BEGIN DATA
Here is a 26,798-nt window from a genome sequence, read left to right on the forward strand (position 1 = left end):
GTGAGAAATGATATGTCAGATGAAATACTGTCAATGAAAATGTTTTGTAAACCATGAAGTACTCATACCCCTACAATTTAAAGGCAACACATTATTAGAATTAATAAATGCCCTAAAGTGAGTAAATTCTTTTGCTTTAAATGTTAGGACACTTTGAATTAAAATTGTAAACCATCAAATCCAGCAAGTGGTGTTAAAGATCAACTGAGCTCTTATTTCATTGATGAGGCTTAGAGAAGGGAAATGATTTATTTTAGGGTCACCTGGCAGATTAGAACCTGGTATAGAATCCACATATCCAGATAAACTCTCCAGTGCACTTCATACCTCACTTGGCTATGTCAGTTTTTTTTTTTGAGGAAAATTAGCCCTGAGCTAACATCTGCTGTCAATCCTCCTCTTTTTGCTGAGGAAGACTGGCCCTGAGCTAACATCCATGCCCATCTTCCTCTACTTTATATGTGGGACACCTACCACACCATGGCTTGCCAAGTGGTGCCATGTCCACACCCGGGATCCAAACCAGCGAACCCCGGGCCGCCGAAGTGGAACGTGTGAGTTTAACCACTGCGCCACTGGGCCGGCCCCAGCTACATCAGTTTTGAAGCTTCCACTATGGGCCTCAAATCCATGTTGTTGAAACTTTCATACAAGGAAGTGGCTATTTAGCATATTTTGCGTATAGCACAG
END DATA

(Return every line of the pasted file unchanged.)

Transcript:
Here is a 26,798-nt window from a genome sequence, read left to right on the forward strand (position 1 = left end):
GTGAGAAATGATATGTCAGATGAAATACTGTCAATGAAAATGTTTTGTAAACCATGAAGTACTCATACCCCTACAATTTAAAGGCAACACATTATTAGAATTAATAAATGCCCTAAAGTGAGTAAATTCTTTTGCTTTAAATGTTAGGACACTTTGAATTAAAATTGTAAACCATCAAATCCAGCAAGTGGTGTTAAAGATCAACTGAGCTCTTATTTCATTGATGAGGCTTAGAGAAGGGAAATGATTTATTTTAGGGTCACCTGGCAGATTAGAACCTGGTATAGAATCCACATATCCAGATAAACTCTCCAGTGCACTTCATACCTCACTTGGCTATGTCAGTTTTTTTTTTTGAGGAAAATTAGCCCTGAGCTAACATCTGCTGTCAATCCTCCTCTTTTTGCTGAGGAAGACTGGCCCTGAGCTAACATCCATGCCCATCTTCCTCTACTTTATATGTGGGACACCTACCACACCATGGCTTGCCAAGTGGTGCCATGTCCACACCCGGGATCCAAACCAGCGAACCCCGGGCCGCCGAAGTGGAACGTGTGAGTTTAACCACTGCGCCACTGGGCCGGCCCCAGCTACATCAGTTTTGAAGCTTCCACTATGGGCCTCAAATCCATGTTGTTGAAACTTTCATACAAGGAAGTGGCTATTTAGCATATTTTGCGTATAGCACAG